Existing Private School Choice Programs
None

What You've Heard About Blaine Amendments

Blaine Amendments are controversial state constitutional provisions rooted in 19th century anti-Catholic bigotry. Their original purpose was to prevent the government from funding Catholic schools while preserving funding for America’s nascent “common” schools, which were predominantly Protestant and often inhospitable to Catholics. For decades, opponents of educational choice have employed Blaine Amendments—found in 37 state constitutions—as blunt weapons to impede and invalidate educational choice programs. However, thanks to a decades-long legal strategy tenaciously pursued by IJ, these state constitutional obstacles to educational freedom are now largely a dead letter.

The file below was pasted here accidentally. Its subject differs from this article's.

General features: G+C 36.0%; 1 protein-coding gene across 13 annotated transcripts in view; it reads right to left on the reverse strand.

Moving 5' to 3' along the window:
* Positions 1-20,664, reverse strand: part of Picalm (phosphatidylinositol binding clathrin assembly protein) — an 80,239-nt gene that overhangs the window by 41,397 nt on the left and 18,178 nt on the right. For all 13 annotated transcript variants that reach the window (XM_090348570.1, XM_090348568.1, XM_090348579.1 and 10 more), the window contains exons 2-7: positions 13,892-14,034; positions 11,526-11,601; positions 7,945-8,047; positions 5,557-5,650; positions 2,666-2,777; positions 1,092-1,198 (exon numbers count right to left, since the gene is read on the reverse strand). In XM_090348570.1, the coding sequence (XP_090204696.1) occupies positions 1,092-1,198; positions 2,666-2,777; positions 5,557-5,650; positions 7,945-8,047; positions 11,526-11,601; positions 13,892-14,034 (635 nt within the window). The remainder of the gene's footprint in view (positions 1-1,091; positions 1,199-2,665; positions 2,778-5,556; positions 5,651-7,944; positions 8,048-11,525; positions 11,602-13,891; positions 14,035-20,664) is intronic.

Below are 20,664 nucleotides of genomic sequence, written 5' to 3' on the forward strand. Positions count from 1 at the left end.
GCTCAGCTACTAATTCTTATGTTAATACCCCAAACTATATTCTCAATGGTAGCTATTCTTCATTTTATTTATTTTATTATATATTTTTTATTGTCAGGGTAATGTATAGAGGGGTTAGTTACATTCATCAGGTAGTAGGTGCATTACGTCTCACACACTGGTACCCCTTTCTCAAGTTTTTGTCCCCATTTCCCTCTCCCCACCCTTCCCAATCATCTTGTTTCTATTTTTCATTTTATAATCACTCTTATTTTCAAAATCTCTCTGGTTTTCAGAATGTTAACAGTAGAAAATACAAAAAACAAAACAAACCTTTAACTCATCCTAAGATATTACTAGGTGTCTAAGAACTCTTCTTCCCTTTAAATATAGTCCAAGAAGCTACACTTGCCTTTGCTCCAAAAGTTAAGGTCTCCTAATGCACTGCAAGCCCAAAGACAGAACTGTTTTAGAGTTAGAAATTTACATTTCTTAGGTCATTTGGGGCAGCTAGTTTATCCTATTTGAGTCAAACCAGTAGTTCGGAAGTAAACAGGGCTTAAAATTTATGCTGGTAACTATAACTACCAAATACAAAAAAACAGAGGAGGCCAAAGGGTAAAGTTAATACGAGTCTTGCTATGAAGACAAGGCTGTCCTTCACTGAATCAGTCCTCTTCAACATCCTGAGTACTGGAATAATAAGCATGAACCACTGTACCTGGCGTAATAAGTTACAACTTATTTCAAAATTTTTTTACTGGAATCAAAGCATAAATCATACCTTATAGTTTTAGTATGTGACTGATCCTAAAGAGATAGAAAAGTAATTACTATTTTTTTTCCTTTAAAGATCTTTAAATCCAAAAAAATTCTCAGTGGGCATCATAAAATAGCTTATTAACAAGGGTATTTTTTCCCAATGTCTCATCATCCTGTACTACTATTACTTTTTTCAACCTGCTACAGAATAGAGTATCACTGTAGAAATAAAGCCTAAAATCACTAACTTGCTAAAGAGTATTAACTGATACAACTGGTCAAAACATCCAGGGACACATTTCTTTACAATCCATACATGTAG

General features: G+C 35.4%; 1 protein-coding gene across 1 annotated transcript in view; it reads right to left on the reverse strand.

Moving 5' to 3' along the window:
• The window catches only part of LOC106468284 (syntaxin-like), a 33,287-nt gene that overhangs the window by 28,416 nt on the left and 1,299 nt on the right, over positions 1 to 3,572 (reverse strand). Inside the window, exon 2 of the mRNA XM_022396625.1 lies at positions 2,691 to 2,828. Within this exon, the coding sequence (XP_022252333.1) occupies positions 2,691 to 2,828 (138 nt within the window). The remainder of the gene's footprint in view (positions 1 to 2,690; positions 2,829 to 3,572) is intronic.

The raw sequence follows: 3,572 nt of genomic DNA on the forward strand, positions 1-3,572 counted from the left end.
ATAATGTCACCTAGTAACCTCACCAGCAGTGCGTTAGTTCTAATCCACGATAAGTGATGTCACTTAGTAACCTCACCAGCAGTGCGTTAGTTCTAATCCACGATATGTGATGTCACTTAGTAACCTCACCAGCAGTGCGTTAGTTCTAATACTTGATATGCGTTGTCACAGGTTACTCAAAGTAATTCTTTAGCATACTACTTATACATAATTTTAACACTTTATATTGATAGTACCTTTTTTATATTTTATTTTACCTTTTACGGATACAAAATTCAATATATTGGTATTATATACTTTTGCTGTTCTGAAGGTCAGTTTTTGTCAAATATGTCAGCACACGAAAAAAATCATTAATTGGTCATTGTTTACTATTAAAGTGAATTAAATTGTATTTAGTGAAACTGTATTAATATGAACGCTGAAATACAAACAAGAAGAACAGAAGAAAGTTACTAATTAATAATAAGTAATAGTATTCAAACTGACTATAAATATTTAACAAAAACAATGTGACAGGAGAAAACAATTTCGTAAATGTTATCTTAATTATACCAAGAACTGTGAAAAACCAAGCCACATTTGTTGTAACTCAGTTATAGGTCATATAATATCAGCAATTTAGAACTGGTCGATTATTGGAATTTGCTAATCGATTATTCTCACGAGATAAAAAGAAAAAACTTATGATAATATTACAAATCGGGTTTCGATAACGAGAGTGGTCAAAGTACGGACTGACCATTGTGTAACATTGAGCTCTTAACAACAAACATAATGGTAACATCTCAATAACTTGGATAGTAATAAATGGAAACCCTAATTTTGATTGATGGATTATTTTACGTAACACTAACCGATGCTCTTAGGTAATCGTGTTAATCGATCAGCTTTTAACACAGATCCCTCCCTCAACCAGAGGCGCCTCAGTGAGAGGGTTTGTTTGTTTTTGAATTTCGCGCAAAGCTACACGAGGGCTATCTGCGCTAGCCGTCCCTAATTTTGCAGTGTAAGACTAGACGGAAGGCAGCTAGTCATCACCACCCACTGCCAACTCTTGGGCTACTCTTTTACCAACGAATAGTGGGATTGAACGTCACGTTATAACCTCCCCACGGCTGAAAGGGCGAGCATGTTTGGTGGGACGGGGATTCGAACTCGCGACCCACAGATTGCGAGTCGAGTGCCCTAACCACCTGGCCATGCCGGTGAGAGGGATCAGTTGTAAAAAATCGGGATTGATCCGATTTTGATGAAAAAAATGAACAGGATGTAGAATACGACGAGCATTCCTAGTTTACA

The Supreme Court ruled in 2002, in Zelman v. Simmons-Harris, that the federal Constitution allows states to empower parents to choose religious and nonreligious schools alike when participating in educational choice programs so long as the state remains religiously neutral and parents exercise true private choice. But Zelman left open the question of whether the constitution would permit a state to exclude religious options from an educational choice program. On June 30, 2020, in Espinoza v. Montana Department of Revenue, the Court answered that open question and held that the federal Constitution forbids states from excluding religious schools as options for families participating in educational choice programs, including through Blaine Amendments.